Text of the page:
Employment Issues / In the News

Has Elvis left the building? Making sure dismissed employees actually leave

Business EditionI joined BBC World Business Edition on 5 August 2013 (video below) to discuss the curious case of KK Ho, a redundant employee who reinvented himself as a bonds salesman on the trading floor.

Mr Ho was given time to find new employment after being made redundant from his management role in the Property Maintenance Services division of the Royal Bank of Scotland. But rather than getting on with his job search, he set himself up on the trading floor, had his own business cards printed and identified himself as a bond salesman to customers and to executives in internal meetings. He impressed with his talk about rich clients he knew until someone eventually queried who he was and where he had come from.

RBS informed the Financial Conduct Authority, the financial regulator, but otherwise kept the matter private until another employment tribunal claim exposed the story. Mr Ho had no authority to trade and RBS has confirmed that no regulated activity was performed by him.

So long, farewell

When dismissing employees, it is essential that a sensible checklist is ticked off to reduce the risk of any future liability attaching to the organisation or association made with the dismissed employee.

The contract of employment is a good place to start, to ensure that the employee is made aware of what post-termination restrictions may be in place; what property should be returned to the employer and when; any payments, loans, holiday pay or salary may be outstanding.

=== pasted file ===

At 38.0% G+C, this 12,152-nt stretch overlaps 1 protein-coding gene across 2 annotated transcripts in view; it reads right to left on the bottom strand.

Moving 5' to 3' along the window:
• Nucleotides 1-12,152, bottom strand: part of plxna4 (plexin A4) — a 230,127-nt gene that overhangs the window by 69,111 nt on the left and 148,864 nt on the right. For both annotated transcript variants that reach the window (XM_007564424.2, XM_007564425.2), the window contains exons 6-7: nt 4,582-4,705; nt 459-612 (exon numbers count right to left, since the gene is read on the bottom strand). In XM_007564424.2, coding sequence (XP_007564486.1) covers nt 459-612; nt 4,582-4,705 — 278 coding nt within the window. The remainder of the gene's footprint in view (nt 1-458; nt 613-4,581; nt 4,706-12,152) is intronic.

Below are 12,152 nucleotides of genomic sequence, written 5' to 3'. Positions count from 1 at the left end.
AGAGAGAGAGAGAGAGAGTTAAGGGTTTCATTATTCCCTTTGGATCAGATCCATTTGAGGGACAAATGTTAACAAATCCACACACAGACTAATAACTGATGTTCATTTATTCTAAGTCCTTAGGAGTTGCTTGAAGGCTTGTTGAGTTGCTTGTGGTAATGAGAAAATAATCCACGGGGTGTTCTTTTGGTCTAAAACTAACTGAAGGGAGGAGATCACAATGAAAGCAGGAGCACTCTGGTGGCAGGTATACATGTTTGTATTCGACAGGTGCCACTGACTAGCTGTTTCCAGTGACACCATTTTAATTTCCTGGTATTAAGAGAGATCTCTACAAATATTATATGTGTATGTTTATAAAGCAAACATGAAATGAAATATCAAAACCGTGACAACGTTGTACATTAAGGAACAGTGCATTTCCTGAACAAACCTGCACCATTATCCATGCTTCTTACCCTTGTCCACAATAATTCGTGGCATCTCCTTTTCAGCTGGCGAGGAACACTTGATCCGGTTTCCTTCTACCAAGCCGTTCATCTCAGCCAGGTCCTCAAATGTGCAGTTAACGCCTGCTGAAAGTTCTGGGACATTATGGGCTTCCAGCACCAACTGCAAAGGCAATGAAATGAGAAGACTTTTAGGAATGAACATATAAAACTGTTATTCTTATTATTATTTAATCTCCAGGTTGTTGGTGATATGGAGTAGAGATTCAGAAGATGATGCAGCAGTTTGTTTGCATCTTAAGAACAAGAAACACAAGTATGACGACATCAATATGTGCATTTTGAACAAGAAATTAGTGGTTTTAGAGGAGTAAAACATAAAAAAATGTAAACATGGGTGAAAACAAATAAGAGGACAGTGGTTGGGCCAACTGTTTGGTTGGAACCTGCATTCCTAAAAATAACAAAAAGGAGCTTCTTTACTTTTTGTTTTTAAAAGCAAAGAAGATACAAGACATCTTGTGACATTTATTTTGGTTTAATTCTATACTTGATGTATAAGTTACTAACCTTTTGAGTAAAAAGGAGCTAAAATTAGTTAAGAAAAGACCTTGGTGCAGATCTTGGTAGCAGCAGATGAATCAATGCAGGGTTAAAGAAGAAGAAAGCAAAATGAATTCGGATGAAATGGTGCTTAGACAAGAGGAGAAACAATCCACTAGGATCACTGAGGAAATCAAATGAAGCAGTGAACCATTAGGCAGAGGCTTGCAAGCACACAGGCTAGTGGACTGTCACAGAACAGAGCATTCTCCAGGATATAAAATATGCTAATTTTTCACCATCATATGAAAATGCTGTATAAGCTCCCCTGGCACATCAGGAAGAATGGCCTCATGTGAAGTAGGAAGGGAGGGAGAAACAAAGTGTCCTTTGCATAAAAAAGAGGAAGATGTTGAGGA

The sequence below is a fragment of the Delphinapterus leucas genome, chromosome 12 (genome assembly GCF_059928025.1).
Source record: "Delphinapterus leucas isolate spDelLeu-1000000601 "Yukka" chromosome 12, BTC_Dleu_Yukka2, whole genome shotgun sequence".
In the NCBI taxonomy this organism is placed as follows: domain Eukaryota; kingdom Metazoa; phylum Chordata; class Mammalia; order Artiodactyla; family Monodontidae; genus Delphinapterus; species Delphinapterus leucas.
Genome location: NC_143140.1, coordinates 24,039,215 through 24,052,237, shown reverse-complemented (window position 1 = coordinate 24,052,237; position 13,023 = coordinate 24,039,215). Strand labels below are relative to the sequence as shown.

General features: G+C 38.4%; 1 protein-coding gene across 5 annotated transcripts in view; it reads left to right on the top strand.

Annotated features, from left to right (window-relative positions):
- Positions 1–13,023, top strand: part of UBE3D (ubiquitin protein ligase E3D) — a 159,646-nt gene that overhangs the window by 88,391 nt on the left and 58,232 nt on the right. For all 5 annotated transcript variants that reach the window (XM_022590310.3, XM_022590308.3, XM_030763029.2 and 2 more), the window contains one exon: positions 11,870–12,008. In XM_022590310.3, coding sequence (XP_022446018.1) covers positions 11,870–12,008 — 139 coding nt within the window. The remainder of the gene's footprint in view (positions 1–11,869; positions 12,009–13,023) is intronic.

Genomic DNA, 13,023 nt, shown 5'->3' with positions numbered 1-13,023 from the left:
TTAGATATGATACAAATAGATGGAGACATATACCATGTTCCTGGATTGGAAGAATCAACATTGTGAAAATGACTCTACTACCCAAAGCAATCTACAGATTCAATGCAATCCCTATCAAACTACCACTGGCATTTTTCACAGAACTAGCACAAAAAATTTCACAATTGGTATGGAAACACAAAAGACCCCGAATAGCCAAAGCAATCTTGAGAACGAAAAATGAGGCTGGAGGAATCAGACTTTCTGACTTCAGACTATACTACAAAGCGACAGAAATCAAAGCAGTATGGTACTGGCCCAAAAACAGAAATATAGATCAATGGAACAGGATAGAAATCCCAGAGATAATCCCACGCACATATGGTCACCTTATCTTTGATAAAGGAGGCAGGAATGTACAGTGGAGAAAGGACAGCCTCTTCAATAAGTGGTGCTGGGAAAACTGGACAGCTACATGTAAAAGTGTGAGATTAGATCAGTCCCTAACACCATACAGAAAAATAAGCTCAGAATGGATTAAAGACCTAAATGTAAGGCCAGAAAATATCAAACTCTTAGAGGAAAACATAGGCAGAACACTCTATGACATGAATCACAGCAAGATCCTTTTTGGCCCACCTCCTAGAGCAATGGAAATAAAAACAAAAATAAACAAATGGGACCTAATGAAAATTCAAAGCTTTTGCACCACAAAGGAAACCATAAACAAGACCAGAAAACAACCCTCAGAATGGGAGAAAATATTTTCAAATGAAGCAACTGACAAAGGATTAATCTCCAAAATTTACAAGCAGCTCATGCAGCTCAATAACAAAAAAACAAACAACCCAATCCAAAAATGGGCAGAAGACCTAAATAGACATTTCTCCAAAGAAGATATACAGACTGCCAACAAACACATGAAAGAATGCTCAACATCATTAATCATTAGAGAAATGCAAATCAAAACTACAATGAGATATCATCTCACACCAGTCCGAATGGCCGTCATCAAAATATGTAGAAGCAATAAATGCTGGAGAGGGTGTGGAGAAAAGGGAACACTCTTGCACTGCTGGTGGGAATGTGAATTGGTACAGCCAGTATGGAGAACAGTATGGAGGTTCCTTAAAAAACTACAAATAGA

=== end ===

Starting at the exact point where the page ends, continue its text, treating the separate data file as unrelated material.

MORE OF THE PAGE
In addition, more ‘commonsense’ steps should be taken, such as:

  • revoking email access;
  • cancelling phone contracts;
  • disbarring access cards or key fobs;
  • destroying unissued business cards;
  • removal from website, regulatory roll, companies house (where necessary).

It is easy to forget some of these things, especially at times where there may be a number of individuals affected at one time, but simple checks can assist and reduce any future risk.

In the present case, bankers selling investments or advising on them in the U.K. need to be approved by the FCA. RBS could still be found liable and face a financial penalty for failing in its duties towards the profession and consumers, particularly during a time of such turmoil in the financial sector.

There is further cause for concern as the incident will cause concern, embarrassment and potentially reputational damage to the bank and to the managers with whom the employee had been working during his frolic as a bond salesman.

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